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Microscopy goes cold: frozen viruses reveal their structural secrets

Event

March
132006

18:30 - 19:30

Location

The Royal Society, London, 6-9 Carlton House Terrace, London, SW1Y 5AG

Overview

 

Leeuwenhoek  Prize Lecture
 
By Dr Tony Crowther

 
Viruses are a major cause of death and disease. Too small to be seen by light microscopy, they were first visualised about 50 years ago by electron microscopy. The preparative techniques then available allowed only crude images to be obtained. More recently rapidly frozen specimens embedded in a glass-like form of ice have allowed detailed molecular structures to be determined. This new approach depends on sophisticated computer programs to analyse the micrographs and create three dimensional maps of specimens such as viruses. Dr. Crowther will describe his work on the development of the methods and illustrate how he has applied them to hepatitis B virus, which causes liver disease and cancer in a large number of people worldwide.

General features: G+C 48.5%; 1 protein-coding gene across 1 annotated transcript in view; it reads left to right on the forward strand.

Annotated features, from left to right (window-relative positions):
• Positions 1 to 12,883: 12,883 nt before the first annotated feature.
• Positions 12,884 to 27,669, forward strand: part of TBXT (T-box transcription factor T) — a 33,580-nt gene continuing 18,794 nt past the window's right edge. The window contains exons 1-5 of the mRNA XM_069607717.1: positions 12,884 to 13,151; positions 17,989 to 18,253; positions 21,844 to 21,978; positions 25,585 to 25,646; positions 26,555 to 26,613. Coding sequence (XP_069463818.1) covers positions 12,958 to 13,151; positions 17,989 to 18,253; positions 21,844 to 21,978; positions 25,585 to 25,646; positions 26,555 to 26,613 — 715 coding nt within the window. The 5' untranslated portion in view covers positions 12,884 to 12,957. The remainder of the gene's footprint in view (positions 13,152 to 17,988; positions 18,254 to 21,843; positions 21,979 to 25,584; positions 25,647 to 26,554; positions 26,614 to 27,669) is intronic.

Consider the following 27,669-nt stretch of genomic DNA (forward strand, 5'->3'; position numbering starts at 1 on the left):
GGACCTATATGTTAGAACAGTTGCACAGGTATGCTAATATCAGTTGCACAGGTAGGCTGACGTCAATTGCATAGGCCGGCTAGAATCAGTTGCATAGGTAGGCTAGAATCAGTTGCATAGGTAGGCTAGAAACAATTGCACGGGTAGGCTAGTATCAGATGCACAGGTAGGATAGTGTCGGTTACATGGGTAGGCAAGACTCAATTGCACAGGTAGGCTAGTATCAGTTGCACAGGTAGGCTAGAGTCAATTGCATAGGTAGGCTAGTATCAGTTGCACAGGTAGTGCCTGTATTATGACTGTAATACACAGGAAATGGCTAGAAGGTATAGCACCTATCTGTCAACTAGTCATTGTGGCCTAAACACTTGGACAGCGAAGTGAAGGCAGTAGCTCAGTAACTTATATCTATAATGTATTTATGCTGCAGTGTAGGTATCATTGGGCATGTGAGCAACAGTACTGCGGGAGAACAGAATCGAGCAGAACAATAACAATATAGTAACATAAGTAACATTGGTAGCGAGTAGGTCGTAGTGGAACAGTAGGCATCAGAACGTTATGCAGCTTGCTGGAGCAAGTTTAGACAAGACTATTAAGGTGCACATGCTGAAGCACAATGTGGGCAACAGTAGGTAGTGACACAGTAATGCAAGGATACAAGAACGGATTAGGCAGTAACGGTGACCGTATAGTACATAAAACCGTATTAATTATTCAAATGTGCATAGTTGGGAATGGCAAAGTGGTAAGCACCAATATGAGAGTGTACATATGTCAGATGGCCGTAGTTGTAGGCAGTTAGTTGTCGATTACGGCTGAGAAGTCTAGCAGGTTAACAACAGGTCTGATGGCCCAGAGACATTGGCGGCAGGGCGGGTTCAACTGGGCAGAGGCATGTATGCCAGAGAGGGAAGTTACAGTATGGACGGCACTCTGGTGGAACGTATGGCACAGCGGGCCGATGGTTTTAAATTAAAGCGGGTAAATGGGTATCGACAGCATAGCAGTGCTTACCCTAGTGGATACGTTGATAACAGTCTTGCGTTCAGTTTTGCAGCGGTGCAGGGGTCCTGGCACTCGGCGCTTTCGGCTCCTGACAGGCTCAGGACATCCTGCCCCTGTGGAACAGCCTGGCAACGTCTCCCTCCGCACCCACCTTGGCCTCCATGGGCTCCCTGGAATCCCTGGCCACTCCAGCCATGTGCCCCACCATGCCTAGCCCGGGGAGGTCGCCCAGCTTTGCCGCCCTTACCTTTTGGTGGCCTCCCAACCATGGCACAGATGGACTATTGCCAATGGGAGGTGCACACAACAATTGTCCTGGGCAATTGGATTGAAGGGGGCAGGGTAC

Tony Crowther is a senior member of the scientific staff at the Medical Research Council Laboratory of Molecular Biology in Cambridge. Until recently, he was Joint Head of the Structural Studies Division. He is a member of EMBO, a Fellow of Peterhouse and a Fellow of the Royal Society.
 

Microscopy goes cold: frozen viruses reveal their structural secrets The Royal Society, London 6-9 Carlton House Terrace London SW1Y 5AG UK